The chromatic scale is a common metal bass scale. Here, the dissonance of the scale is often used frequently to achieve a specific type of sound. This is different from jazz, where chromatic notes are generally used to create intermittent tension and connect chords.

For example, let`s take a look at a basic C major ii-V-I chord progression. In the bass line below we find both an A# and a C#, neither which are part of the C major scale. Still, these chromatic notes work well and add a natural sense of movement to the bassline.

jazz bass lick with chromatic notes

The reason we don`t perceive these notes as particularly dissonant, is that they are used to lead into chords. Furthermore, they are oftentimes played fast so we don`t get time to dwell on their dissonance.

In this example, the bass line ascends to the G7 and Dmin7 chords chromatically. Chromatic successions of notes sound natural on their own, so despite breaking with the percieved C major scale the chromatic scale works in this situation.

Additional Scales

The above 5 jazz bass scales will get you off to a good start. This is because they`ll prepare you for the main types of chords you will find in jazz, and you will run into lots of situations where all of them can be applied.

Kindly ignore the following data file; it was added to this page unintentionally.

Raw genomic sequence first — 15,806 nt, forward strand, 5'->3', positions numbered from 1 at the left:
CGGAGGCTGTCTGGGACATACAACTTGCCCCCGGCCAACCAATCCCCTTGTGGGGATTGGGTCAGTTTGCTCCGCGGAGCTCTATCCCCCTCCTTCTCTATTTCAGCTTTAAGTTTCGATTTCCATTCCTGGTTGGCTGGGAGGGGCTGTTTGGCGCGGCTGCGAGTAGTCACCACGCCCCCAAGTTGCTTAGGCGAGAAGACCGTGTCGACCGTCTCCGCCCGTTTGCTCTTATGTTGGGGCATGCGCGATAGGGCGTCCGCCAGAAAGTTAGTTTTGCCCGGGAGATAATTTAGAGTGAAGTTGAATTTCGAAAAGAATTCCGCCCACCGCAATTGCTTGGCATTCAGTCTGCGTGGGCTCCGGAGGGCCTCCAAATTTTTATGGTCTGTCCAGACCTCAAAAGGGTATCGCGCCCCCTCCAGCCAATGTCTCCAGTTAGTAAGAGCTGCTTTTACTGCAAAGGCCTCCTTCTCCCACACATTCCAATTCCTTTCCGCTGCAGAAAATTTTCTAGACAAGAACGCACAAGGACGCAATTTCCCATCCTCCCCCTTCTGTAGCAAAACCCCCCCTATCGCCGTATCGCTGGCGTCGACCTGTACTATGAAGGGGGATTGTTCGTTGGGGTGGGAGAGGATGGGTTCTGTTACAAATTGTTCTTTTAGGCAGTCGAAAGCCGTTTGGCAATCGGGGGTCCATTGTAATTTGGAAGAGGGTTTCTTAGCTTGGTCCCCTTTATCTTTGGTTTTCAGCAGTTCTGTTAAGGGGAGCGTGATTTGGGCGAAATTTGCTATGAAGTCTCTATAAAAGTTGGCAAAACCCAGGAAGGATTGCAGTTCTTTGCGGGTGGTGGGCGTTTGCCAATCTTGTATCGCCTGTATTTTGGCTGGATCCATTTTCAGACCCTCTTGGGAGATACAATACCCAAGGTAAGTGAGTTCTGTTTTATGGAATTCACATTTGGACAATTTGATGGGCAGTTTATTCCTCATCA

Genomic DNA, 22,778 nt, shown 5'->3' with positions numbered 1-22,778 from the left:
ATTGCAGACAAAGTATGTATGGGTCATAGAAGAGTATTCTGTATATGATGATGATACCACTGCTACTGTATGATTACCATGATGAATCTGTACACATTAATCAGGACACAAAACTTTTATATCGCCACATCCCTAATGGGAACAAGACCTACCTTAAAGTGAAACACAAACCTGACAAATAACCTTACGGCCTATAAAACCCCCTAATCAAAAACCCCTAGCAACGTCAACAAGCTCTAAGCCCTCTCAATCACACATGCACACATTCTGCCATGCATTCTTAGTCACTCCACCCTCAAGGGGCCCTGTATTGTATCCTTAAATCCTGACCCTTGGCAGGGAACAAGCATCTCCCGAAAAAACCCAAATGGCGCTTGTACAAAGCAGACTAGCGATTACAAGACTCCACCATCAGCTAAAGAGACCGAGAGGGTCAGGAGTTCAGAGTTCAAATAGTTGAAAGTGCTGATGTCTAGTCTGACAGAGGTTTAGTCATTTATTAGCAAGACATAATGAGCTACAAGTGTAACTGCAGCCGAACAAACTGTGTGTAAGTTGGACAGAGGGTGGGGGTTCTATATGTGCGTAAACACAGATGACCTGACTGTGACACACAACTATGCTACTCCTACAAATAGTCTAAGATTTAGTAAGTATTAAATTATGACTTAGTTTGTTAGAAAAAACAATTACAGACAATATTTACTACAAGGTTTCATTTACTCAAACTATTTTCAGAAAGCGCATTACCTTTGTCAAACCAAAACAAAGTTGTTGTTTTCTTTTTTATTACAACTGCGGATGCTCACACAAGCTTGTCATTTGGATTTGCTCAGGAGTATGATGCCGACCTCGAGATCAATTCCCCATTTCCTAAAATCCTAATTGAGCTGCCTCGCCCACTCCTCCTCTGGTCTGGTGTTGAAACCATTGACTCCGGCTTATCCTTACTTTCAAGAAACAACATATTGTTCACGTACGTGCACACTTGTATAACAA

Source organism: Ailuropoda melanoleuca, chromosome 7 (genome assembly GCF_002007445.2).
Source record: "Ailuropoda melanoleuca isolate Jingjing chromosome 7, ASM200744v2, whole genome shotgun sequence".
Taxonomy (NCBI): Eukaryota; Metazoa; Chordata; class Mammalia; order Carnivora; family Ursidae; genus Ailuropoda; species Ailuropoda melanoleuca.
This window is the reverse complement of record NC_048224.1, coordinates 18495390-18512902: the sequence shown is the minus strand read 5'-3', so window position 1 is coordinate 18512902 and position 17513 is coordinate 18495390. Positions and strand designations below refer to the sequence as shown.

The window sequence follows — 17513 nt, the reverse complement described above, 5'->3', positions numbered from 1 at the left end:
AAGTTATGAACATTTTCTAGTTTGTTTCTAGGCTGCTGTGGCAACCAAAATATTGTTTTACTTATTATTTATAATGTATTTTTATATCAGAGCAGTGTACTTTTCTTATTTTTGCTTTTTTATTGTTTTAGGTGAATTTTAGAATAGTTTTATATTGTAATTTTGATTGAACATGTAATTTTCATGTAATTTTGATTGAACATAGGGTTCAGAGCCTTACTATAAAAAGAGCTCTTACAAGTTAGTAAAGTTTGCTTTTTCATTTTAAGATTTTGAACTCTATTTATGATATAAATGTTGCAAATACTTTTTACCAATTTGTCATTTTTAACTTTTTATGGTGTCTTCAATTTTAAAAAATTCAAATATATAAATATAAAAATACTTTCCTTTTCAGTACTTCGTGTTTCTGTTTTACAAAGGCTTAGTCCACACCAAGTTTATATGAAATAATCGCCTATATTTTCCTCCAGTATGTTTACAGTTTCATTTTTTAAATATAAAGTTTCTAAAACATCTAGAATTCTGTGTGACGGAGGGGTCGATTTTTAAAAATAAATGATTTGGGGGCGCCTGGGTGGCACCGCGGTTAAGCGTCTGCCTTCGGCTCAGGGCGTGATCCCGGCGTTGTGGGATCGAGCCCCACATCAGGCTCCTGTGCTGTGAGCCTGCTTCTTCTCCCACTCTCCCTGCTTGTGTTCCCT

With that said, there are many other scales that you can make use of as a jazz bassist in more niche situations. Thus, after mastering the above scales, here are 4 more for you to try out:

  • Dominant diminished scale: Altering half and whole steps. The scale can be played under Dominant 13b9 chords.
  • Phrygian mode: Minor scale with a diminished second step. Can be used under iii chords.
  • Locrian mode: Minor scale with a diminshed second and diminished fifth step. This mode will fit well under min7b5 chords.
  • Whole-Tone scale: 6-tone scale consisting solely of whole steps. Can be used under Dominant 7b13 chords.

Some of these can be more tricky to incorporate into your bass lines than the first 5 I mentioned. They do however show that there is always a scale or mode that fits under any chord out there.

As you become more proficent at the bass, knowing these scales will serve to make your bass playing stand out. The best part is that they ensure that your bass lines sound like jazz, while still giving you room to be creative and express yourself through your instrument.

Ian Partanen

BassOx Founder. Passionate bassist for 15+ years across a vast selection of genres, currently into indie-rock and hip-hop. Bachelor's degree in Musicology from the University of Oslo.